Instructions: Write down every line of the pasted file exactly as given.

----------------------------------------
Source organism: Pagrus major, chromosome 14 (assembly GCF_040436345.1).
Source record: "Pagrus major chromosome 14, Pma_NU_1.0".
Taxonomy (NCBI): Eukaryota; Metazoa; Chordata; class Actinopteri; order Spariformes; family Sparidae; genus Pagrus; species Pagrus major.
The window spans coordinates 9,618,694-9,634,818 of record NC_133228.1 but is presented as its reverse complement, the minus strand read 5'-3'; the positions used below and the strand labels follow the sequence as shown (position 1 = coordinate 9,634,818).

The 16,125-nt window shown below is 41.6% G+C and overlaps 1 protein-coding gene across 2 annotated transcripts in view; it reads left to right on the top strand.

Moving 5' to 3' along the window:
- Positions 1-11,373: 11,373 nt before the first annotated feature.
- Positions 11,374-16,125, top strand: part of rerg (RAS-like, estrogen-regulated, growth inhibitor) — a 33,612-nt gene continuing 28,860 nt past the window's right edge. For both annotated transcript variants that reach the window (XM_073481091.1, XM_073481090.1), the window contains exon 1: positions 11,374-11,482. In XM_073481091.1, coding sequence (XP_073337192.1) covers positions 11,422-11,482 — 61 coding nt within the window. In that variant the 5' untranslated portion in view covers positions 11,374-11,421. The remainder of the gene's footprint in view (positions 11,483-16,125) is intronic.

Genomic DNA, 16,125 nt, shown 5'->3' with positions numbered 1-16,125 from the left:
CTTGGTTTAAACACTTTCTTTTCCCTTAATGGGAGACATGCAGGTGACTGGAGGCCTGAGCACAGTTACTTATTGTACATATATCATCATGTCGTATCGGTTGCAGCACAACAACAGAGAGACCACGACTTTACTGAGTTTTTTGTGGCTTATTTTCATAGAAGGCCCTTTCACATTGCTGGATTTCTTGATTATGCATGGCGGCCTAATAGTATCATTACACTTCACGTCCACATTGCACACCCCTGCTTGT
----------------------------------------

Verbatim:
Source organism: Pagrus major, chromosome 14 (assembly GCF_040436345.1).
Source record: "Pagrus major chromosome 14, Pma_NU_1.0".
Taxonomy (NCBI): Eukaryota; Metazoa; Chordata; class Actinopteri; order Spariformes; family Sparidae; genus Pagrus; species Pagrus major.
The window spans coordinates 9,618,694-9,634,818 of record NC_133228.1 but is presented as its reverse complement, the minus strand read 5'-3'; the positions used below and the strand labels follow the sequence as shown (position 1 = coordinate 9,634,818).

The 16,125-nt window shown below is 41.6% G+C and overlaps 1 protein-coding gene across 2 annotated transcripts in view; it reads left to right on the top strand.

Moving 5' to 3' along the window:
- Positions 1-11,373: 11,373 nt before the first annotated feature.
- Positions 11,374-16,125, top strand: part of rerg (RAS-like, estrogen-regulated, growth inhibitor) — a 33,612-nt gene continuing 28,860 nt past the window's right edge. For both annotated transcript variants that reach the window (XM_073481091.1, XM_073481090.1), the window contains exon 1: positions 11,374-11,482. In XM_073481091.1, coding sequence (XP_073337192.1) covers positions 11,422-11,482 — 61 coding nt within the window. In that variant the 5' untranslated portion in view covers positions 11,374-11,421. The remainder of the gene's footprint in view (positions 11,483-16,125) is intronic.

Genomic DNA, 16,125 nt, shown 5'->3' with positions numbered 1-16,125 from the left:
CTTGGTTTAAACACTTTCTTTTCCCTTAATGGGAGACATGCAGGTGACTGGAGGCCTGAGCACAGTTACTTATTGTACATATATCATCATGTCGTATCGGTTGCAGCACAACAACAGAGAGACCACGACTTTACTGAGTTTTTTGTGGCTTATTTTCATAGAAGGCCCTTTCACATTGCTGGATTTCTTGATTATGCATGGCGGCCTAATAGTATCATTACACTTCACGTCCACATTGCACACCCCTGCTTGT